Straight people’s HIV rates hold steady as gay & bi men’s drops

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According to the Kirby Institute’s 2018 surveillance report on HIV, viral hepatitis, and sexually transmissible infections in Australia, the HIV infection rate in the country has hit an 18-year low.

“It’s the lowest number we’ve seen in 18 years,” said professor Rebecca Guy, the head of the Kirby institute’s Surveillance, Evaluation, and Research Program to the Sunday Morning Herald.

The country has seen only 835 new cases of HIV transmission in the previous year, marking a 23% decline over the last five years. Men who have sex with men are at the forefront of the change, seeing a 30% drop in new cases of HIV. 

Guy pointed to the use of Pre-exposure Prophylaxis (PrEP) as one of the leading causes for the change, as well as stronger efforts surrounding testing, treatment, and prevention in the country. 

Related: Anti-LGBTQ Christian hate group cheers as Trump administration shuts down HIV cure research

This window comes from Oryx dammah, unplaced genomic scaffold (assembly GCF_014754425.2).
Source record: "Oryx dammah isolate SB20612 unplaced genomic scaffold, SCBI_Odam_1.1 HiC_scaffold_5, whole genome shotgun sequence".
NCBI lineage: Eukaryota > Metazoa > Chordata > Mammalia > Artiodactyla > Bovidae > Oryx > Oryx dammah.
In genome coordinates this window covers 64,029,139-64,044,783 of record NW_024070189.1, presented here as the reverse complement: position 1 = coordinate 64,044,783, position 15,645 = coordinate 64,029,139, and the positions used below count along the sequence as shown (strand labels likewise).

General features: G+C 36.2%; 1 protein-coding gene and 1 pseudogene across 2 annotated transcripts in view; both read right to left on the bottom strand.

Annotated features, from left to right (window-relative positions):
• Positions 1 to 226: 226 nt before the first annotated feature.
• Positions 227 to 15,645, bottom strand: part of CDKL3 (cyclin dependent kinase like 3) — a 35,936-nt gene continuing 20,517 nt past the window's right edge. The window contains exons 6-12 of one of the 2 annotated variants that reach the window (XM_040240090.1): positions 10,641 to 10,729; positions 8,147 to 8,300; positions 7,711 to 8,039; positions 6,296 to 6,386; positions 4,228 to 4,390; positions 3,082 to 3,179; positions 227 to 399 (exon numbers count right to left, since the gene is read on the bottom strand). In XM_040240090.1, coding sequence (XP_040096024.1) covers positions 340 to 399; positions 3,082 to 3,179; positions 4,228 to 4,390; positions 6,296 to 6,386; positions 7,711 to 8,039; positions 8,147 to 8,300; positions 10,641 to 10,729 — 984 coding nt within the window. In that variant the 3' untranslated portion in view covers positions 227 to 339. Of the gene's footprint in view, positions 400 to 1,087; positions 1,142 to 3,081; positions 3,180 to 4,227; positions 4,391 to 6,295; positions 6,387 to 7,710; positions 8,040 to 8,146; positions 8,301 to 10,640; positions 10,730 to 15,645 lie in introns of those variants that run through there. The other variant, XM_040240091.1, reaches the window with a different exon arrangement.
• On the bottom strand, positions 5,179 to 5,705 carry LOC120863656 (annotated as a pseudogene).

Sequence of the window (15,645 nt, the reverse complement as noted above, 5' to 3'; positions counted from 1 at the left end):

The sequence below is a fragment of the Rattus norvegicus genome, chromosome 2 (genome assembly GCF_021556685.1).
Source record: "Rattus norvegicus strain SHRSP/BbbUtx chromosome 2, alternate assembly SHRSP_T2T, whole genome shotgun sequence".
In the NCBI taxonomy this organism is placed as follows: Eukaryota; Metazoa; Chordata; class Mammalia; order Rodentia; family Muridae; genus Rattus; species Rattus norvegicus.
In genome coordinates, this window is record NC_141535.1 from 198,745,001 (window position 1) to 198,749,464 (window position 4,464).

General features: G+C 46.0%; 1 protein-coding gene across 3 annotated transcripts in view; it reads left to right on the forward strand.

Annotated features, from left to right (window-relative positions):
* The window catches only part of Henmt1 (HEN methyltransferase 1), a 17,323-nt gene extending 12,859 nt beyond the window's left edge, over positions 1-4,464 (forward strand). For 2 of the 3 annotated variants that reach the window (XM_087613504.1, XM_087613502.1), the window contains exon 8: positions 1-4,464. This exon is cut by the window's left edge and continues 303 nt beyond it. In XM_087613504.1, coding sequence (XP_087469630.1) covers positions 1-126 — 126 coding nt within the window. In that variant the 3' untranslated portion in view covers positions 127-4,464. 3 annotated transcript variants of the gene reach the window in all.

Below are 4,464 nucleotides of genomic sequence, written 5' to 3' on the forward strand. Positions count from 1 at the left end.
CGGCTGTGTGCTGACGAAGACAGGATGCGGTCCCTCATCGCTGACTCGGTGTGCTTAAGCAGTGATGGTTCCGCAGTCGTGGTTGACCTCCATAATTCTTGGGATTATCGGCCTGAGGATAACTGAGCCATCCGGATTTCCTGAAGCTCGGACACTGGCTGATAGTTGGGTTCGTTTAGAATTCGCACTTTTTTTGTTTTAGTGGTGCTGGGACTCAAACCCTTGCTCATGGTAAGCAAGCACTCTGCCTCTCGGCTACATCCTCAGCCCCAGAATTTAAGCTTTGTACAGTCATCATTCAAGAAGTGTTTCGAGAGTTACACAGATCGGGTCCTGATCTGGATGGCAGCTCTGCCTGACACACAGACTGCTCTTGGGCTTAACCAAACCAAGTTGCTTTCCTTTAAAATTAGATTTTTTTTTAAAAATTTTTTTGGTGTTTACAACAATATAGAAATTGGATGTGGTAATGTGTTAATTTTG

Around 41% of men who have sex with men in Australia are currently using PrEP, though it will take more to completely eliminate HIV transmissions among gay and bisexual men.

Yet while it has been gay and bisexual men leading the way, the same can’t be said about straight people. For them, the number of new infections has remained largely constant since 2014, making up around 200 new infections each year.

In past years, heterosexuals have been responsible for only one in five new HIV infections. With the decline in cases among gay and bisexual men, that number has risen to one in four. 

What’s more, heterosexuals are far less likely to get tested for an HIV infection: only one in three straight people have ever been tested for the virus.

There were an estimated 27,545 people living with HIV in Australia in 2017. Of those, an estimated 74% of people living with HIV in Australia have a suppressed or undetectable viral load.

The Kirby Institute has tracked HIV, viral hepatitis, and sexually transmissible infections in Australia for over 20 years. 

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